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Robinson research covered in the Irish Times

Higher Status Workers More Likely to Overestimate Time Spent at Work

When survey questions ask about the amount of time people spend on various activities, responses are notoriously inaccurate. Respondents tend to overestimate the time they actually spend working. According to a study by MPRC Faculty Associate John Robinson and his colleague Jonathan Gershuny (Oxford University), these estimates of overwork are tied to status. Those with higher status jobs (doctors, CEOs, etc.) are more likely to overestimate how much time they spend working than employees with lower status.

Higher-status workers may be overestimating their work hours because they place greater value on their work, or because they gain social status from working more hours. This may distort their perception of the number of hours they actually work.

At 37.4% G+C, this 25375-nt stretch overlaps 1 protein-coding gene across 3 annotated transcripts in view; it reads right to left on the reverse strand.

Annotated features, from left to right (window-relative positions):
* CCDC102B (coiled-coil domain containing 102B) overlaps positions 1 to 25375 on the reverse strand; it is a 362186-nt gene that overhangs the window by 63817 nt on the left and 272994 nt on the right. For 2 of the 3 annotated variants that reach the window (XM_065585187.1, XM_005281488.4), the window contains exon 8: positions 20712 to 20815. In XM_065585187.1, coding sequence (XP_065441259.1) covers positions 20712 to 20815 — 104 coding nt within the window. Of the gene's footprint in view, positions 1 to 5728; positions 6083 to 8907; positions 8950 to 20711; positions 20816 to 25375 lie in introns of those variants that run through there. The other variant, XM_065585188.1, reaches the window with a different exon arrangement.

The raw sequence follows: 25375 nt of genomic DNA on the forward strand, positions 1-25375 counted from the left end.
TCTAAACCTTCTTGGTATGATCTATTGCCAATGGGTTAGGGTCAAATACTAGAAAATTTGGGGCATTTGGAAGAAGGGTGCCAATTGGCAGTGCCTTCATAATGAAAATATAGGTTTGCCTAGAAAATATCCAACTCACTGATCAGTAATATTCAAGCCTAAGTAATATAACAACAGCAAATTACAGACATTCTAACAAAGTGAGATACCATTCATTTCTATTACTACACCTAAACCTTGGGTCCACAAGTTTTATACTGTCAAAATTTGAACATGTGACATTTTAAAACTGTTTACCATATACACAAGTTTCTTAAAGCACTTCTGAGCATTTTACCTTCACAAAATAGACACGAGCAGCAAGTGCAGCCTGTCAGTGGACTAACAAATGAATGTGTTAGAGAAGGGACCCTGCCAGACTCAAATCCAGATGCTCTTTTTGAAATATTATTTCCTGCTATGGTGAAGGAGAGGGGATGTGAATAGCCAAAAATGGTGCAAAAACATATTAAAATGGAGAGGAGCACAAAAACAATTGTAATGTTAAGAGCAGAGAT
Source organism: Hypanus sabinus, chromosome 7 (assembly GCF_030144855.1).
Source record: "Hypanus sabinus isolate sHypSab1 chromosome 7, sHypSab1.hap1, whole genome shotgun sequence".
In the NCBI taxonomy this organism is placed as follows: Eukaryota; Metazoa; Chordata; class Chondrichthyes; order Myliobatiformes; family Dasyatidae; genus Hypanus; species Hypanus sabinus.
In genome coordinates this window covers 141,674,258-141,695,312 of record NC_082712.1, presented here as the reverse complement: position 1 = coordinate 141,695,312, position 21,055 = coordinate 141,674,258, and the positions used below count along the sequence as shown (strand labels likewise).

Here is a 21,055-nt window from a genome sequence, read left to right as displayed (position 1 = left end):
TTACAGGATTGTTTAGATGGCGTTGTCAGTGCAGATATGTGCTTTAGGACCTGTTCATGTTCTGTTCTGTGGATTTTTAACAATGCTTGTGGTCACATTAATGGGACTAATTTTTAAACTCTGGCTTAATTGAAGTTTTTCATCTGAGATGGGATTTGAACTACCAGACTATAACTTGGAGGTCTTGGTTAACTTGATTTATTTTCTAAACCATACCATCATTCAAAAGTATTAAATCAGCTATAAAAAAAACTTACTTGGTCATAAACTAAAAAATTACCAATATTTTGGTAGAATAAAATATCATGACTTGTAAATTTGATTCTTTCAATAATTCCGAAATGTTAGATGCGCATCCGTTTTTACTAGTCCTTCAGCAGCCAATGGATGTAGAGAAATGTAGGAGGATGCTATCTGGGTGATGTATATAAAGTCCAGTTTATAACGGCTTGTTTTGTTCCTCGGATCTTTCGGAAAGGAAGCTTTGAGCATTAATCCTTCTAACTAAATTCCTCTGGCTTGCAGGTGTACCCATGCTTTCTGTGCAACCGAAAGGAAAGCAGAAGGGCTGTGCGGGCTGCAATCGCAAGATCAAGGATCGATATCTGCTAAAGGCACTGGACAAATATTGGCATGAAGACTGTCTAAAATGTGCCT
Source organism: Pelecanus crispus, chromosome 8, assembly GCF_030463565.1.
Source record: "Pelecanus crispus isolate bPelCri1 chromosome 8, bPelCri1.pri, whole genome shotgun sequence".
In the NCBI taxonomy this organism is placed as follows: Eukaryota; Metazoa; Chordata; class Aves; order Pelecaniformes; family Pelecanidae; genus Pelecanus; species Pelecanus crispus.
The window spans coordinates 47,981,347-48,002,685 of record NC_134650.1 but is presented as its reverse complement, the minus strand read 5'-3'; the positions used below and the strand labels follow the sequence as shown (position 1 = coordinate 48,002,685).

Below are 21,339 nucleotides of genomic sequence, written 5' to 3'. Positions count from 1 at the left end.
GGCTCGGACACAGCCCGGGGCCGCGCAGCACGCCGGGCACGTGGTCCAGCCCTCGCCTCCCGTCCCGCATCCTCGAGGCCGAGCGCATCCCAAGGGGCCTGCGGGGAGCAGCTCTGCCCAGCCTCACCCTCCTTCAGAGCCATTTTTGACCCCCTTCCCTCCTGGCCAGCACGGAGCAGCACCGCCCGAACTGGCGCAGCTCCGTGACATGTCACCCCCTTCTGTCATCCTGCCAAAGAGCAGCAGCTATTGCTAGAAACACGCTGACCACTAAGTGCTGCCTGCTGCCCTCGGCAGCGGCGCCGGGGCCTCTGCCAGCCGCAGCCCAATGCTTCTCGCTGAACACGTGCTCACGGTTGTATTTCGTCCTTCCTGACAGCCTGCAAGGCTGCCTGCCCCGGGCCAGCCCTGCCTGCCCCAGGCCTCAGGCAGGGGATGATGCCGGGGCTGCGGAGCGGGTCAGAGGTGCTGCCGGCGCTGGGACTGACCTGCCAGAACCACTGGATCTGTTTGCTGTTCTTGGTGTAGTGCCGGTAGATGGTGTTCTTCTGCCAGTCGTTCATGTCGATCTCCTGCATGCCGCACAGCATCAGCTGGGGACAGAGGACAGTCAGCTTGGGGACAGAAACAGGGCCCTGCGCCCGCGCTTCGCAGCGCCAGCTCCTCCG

This study helps shed light on some of the reasons why people tend to over- or under-estimate the amount of time they spend on different activities, and it underscores the need for researchers interested in time use to check survey results against more accurate representations of how people spend their time, such as time use diaries.

Read the news story on The Irish Times

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